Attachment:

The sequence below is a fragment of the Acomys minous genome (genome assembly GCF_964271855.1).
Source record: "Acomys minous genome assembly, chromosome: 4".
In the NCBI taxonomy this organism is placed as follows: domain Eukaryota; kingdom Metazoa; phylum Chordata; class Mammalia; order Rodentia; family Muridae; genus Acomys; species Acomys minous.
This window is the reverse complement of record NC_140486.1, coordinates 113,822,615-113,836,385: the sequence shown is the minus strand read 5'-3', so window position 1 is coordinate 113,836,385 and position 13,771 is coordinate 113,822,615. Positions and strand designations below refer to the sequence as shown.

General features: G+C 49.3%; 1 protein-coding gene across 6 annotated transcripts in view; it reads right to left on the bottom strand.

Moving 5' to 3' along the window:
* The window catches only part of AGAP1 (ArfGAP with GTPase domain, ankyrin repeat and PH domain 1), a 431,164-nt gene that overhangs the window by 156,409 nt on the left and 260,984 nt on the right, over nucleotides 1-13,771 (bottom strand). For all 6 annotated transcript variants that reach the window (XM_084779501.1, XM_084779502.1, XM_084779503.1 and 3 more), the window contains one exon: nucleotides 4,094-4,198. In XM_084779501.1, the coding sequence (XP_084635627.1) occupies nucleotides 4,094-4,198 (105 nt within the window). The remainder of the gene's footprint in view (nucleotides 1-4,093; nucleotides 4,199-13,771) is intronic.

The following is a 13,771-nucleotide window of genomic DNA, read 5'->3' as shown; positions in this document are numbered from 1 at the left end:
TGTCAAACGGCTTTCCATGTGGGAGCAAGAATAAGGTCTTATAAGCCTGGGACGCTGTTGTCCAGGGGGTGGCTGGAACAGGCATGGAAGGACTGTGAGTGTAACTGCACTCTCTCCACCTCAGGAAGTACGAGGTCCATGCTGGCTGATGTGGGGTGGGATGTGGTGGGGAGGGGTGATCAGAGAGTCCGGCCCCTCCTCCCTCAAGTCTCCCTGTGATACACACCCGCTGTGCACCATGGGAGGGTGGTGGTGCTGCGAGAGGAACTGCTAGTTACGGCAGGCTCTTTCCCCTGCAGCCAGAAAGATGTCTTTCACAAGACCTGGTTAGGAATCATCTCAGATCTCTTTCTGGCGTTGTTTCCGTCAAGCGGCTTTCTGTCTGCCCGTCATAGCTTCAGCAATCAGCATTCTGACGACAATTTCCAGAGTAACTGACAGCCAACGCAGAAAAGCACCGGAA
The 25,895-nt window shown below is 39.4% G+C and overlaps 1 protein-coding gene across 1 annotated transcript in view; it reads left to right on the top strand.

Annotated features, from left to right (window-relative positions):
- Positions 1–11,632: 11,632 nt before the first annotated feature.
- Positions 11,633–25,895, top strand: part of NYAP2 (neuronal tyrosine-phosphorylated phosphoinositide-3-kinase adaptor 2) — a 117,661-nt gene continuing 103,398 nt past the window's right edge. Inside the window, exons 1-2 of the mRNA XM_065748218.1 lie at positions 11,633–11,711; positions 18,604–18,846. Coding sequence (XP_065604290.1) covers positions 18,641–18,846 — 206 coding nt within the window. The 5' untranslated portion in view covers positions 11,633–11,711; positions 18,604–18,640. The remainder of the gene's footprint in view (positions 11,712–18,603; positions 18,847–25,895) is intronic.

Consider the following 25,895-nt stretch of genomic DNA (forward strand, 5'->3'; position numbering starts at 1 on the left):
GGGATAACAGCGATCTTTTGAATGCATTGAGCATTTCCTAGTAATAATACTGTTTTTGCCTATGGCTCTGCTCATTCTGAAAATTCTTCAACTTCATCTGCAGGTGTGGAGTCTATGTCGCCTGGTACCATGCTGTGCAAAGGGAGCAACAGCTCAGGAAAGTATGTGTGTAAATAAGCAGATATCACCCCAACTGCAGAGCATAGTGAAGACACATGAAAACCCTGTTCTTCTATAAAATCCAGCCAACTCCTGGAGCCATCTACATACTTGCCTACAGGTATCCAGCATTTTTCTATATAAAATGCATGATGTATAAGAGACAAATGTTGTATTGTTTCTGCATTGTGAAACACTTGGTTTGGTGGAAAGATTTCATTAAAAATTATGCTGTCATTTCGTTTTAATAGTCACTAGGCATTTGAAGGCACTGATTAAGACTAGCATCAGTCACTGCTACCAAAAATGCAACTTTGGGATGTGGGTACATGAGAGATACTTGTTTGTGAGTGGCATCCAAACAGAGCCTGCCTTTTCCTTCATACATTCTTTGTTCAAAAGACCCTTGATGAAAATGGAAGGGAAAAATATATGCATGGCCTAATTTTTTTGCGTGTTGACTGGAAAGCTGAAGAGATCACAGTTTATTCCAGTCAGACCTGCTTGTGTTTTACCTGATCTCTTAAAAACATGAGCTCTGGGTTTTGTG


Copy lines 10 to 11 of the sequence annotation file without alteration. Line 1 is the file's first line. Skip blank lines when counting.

The 25,895-nt window shown below is 39.4% G+C and overlaps 1 protein-coding gene across 1 annotated transcript in view; it reads left to right on the top strand.

Annotated features, from left to right (window-relative positions):